Analysis of clinical parameters between different variations and between different immunophenotypes indicated that most patients in the present study had similar features as reported in various studies in different populations [5,12,22]. As a result, it was not possible to detect consistent genotype and phenotype correlations in patients with MCD.

This study presents some limitations. The patient population was small, and the families of the patients were not methodically evaluated.

In conclusion, this is the first molecular analysis of TGFBI and CHST6 in Turkish patients with CD. Well-known mutations in TGFBI were detected in patients with GCD1 and LCD1, supporting the existence of hot spot mutations in this gene. Moreover, five novel and three previously reported likely pathogenic variations in CHST6 were identified in patients with MCD, which highlights the allelic heterogeneity of this gene.


This study was supported by Scientific Research Fund of The Scientific and Technological Research Council of Turkey (TUBITAK). (Grant no: 114S126).


  1. Seitz B, Lisch W. Stage-related therapy of corneal dystrophies. Dev Ophthalmol. 2011; 48:116-53.
  2. Nurözler AB, Akkaya ZY, Yıldız HE, Onat M, Budak K, Örnek F. Penetrating Keratoplasty Indications and Outcomes. Turkiye Klinikleri J Ophthalmol. 2009; 18:85-91.
  3. Tunçbilek E, Koç İ. Consanguineous Marriage in Turkey and its impact on fertility and mortality. Ann Hum Genet. 1994; 58:321-9.
  4. Weiss JS, Møller HU, Lisch W, Aldave AJ, Seitz B, Bredrup C, Kivela T, Munier FL, Rapuano CJ, Nischal KK, Kim EK, Sutphin J, Busin M, Labbe A, Kenyon KR, Kinoshita S, Lisch W. IC3D classification of the corneal dystrophies- Edition 2. Cornea. 2015;34:117–59.
  5. Akama TO, Nishida K, Nakayama J, Watanabe H, Ozaki K, Nakamura T, Dota A, Kawasaki S, Inoue Y, Maeda N, Yamamoto S, Fujiwara T, Thonar EJ, Shimomura Y, Kinoshita S, Tanigami A, Fukuda MN. Macular corneal dystrophy type I and type II are caused by distinct mutations in a new sulphotransferase gene. Nat Genet. 2000; 26:237-41.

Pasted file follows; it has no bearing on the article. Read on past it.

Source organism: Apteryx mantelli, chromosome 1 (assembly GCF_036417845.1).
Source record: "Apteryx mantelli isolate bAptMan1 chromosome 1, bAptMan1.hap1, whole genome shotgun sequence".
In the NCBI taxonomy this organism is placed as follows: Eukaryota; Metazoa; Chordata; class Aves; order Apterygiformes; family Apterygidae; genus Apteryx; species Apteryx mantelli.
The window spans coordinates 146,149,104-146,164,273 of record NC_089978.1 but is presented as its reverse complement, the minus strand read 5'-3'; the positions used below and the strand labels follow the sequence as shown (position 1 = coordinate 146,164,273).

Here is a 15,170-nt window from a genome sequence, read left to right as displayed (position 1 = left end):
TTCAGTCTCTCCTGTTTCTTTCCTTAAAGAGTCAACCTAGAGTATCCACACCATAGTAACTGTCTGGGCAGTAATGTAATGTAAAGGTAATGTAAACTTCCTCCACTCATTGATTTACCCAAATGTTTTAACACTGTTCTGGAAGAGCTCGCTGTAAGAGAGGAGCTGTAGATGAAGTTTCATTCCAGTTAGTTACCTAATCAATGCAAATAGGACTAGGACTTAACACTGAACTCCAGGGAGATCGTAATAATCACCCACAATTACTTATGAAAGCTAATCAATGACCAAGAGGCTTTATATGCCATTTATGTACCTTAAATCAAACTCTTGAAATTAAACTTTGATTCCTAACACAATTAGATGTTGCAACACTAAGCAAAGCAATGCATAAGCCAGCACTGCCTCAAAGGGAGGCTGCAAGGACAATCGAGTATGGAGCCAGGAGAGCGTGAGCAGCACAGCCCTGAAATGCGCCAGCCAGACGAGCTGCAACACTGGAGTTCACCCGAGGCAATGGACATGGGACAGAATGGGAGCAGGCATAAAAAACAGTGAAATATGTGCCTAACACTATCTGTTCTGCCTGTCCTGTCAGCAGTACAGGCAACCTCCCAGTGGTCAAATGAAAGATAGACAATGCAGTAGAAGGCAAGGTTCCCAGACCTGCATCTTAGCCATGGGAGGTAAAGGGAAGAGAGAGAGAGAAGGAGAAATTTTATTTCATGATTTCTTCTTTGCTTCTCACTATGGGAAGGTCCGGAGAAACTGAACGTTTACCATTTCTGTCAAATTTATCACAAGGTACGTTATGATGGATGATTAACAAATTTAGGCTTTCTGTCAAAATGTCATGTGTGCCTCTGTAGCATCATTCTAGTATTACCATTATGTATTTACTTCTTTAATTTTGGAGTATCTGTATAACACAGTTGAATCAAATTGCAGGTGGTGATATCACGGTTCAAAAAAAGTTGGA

6. Munier FL, Frueh BE, Othenin-Girard P, Uffer S, Cousin P, Wang MX, Heon E, Black GC, Blasi MA, Balestrazzi E, Lorenz B, Escoto R, Barraquer R, Hoeltzenbein M, Gloor B, Fossarello M, Singh AD, Arsenijevic Y, Zografos L, Schorderet DF. BIGH3 mutation spectrum in corneal dystrophies. Invest Ophthalmol Vis Sci. 2002; 43:949-54.
  7. Musselmann K, Hassell JR. Focus on molecules: CHST6 (carbohydrate sulfotransferase 6; corneal N-acetylglucosamine-6-sulfotransferase). Exp Eye Res. 2006; 83:707-8.
  8. Hassell JR, Newsome DA, Krachmer JH, Rodrigues MM. Macular cornealdystrophy: failure to synthesize a mature keratan sulfate preteoglycan. Proc Natl Acad Sci USA. 1980; 77:3705-9.
  9. Jonasson F, Oshima E, Thonar EJ, Smith CF, Johannsson JH, Klintworth GK. Macular corneal dystrophy in Iceland. A clinical, genealogic, and immunohistochemical study of 28 patients. Ophthalmology. 1996; 103:1111-7.
  10. Klintworth GK, Oshima E. AL-Rajhi A, Al-Saif A, Thonar EJ, Karcioglu ZA. Macular corneal dystrophy in Saudi Arabia: A study of 56 cases and recognition of a new immunophenotype. Am J Ophthalmol. 1997; 124:9-18.
  11. Saito T, Nishida K, Nakayama J, Akama TO, Fukuda MN, Watanabe K, Quantock AJ, Maeda N, Watanabe H, Tano Y. Sulfation patterns of keratan sulfate in different macular corneal dystrophy immunophenotypes using three different probes. Br J Ophthalmol. 2008; 92:1434-6.
  12. Park SH, Ahn YJ, Chae H, Kim Y, Kim MS, Kim M. Molecular analysis of the CHST6 gene in Korean patients with macular corneal dystrophy: Identification of three novel mutations. Mol Vis. 2015; 21:1201-9.